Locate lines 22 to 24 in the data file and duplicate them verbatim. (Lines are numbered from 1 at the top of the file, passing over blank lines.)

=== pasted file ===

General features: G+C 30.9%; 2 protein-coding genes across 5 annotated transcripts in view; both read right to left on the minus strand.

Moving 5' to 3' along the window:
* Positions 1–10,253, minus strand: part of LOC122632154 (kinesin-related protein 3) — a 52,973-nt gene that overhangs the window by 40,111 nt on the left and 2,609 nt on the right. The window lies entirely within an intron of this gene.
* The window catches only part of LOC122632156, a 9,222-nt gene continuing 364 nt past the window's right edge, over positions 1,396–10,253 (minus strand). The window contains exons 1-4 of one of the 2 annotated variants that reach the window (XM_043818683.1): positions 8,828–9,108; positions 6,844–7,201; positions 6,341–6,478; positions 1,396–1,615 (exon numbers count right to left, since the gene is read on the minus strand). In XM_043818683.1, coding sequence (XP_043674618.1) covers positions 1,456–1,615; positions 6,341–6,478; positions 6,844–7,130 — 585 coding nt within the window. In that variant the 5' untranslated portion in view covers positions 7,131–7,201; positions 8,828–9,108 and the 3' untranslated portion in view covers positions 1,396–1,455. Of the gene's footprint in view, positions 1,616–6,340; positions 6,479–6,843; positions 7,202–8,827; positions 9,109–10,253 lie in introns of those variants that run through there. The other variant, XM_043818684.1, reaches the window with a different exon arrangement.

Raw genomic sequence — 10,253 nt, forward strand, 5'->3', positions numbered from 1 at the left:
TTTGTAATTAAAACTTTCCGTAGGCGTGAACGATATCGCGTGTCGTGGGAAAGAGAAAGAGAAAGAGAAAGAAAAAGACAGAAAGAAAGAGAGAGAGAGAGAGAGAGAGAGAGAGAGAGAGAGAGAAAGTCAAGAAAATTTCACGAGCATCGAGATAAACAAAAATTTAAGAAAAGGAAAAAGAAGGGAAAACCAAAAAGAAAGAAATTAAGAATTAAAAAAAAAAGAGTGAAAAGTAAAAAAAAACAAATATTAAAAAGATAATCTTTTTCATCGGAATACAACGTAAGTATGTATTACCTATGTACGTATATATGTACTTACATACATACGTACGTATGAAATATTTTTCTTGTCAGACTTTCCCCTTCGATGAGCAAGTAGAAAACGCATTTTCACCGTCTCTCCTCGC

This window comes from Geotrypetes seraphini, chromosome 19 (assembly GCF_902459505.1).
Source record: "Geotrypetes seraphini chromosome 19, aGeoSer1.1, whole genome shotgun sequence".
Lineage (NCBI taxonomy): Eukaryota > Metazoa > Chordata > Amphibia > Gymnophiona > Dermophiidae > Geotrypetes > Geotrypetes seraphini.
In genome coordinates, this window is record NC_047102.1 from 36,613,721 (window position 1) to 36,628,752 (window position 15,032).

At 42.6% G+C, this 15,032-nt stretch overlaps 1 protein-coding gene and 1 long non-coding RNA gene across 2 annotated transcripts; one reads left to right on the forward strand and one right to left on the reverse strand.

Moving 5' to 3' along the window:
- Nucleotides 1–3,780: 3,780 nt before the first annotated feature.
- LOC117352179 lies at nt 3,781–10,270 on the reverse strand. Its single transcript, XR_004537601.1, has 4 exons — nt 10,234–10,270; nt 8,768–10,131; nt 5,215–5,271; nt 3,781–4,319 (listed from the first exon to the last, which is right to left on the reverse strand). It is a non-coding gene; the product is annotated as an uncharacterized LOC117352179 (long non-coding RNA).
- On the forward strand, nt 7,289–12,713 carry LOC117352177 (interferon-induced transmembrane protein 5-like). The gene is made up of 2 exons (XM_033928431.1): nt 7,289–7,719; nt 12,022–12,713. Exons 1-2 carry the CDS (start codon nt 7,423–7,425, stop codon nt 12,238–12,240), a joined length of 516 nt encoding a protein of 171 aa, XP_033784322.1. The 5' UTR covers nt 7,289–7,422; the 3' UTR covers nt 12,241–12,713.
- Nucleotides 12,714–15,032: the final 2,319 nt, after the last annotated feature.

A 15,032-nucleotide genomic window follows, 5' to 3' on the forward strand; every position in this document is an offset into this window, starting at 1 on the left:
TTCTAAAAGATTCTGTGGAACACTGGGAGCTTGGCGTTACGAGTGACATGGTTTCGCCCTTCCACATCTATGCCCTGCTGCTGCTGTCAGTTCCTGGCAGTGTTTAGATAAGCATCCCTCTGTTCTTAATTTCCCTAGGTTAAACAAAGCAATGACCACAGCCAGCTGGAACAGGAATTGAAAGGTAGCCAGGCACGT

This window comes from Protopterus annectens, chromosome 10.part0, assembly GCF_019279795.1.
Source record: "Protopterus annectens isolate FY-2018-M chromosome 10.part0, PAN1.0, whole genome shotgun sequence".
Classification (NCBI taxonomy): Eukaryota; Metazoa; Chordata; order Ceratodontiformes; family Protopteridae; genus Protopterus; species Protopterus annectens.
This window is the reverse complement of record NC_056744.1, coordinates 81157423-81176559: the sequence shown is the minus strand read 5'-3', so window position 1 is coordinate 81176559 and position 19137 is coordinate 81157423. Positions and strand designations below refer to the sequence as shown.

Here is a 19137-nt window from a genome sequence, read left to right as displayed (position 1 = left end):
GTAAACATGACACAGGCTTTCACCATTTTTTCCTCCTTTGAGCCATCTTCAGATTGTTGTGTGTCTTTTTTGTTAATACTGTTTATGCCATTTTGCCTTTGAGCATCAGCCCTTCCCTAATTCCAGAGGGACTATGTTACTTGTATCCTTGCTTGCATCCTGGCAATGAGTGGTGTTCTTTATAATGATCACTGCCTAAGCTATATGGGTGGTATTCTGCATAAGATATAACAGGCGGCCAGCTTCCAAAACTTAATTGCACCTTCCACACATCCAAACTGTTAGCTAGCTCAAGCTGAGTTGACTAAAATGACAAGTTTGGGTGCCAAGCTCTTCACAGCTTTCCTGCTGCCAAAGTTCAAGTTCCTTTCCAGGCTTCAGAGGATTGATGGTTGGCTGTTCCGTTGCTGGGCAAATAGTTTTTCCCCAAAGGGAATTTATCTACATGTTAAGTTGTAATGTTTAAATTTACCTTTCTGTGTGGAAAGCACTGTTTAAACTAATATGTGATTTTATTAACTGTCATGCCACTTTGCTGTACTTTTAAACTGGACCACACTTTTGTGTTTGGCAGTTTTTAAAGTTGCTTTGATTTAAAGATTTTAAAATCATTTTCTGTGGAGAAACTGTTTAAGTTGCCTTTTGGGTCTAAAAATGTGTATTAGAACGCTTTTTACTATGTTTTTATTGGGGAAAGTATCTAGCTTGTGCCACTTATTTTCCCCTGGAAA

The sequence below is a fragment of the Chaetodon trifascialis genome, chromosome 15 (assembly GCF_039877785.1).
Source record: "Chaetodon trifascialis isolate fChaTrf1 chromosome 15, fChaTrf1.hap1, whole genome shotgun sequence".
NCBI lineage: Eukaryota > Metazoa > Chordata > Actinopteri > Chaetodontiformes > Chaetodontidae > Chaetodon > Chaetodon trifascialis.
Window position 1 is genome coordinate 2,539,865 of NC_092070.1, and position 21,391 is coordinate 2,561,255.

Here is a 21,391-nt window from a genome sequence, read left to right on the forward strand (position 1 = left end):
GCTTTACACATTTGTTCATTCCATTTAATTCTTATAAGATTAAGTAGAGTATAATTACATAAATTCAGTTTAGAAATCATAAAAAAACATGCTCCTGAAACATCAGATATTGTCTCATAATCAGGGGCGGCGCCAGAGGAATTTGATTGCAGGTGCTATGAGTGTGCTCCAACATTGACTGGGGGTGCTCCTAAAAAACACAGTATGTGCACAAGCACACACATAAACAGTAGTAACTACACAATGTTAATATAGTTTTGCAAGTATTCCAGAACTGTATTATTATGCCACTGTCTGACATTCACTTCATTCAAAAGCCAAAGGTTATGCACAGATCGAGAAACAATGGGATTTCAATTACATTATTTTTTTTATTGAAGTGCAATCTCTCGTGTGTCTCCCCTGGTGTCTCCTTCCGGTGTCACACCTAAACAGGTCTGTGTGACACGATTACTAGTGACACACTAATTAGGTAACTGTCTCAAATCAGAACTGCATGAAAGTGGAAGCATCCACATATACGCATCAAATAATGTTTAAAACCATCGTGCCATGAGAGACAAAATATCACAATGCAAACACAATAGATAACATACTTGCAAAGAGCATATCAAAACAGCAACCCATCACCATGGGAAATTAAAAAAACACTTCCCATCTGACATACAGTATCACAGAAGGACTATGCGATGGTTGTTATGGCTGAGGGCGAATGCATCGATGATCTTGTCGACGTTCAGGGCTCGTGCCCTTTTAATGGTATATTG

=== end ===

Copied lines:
This window is the reverse complement of record NC_056744.1, coordinates 81157423-81176559: the sequence shown is the minus strand read 5'-3', so window position 1 is coordinate 81176559 and position 19137 is coordinate 81157423. Positions and strand designations below refer to the sequence as shown.

Here is a 19137-nt window from a genome sequence, read left to right as displayed (position 1 = left end):
GTAAACATGACACAGGCTTTCACCATTTTTTCCTCCTTTGAGCCATCTTCAGATTGTTGTGTGTCTTTTTTGTTAATACTGTTTATGCCATTTTGCCTTTGAGCATCAGCCCTTCCCTAATTCCAGAGGGACTATGTTACTTGTATCCTTGCTTGCATCCTGGCAATGAGTGGTGTTCTTTATAATGATCACTGCCTAAGCTATATGGGTGGTATTCTGCATAAGATATAACAGGCGGCCAGCTTCCAAAACTTAATTGCACCTTCCACACATCCAAACTGTTAGCTAGCTCAAGCTGAGTTGACTAAAATGACAAGTTTGGGTGCCAAGCTCTTCACAGCTTTCCTGCTGCCAAAGTTCAAGTTCCTTTCCAGGCTTCAGAGGATTGATGGTTGGCTGTTCCGTTGCTGGGCAAATAGTTTTTCCCCAAAGGGAATTTATCTACATGTTAAGTTGTAATGTTTAAATTTACCTTTCTGTGTGGAAAGCACTGTTTAAACTAATATGTGATTTTATTAACTGTCATGCCACTTTGCTGTACTTTTAAACTGGACCACACTTTTGTGTTTGGCAGTTTTTAAAGTTGCTTTGATTTAAAGATTTTAAAATCATTTTCTGTGGAGAAACTGTTTAAGTTGCCTTTTGGGTCTAAAAATGTGTATTAGAACGCTTTTTACTATGTTTTTATTGGGGAAAGTATCTAGCTTGTGCCACTTATTTTCCCCTGGAAA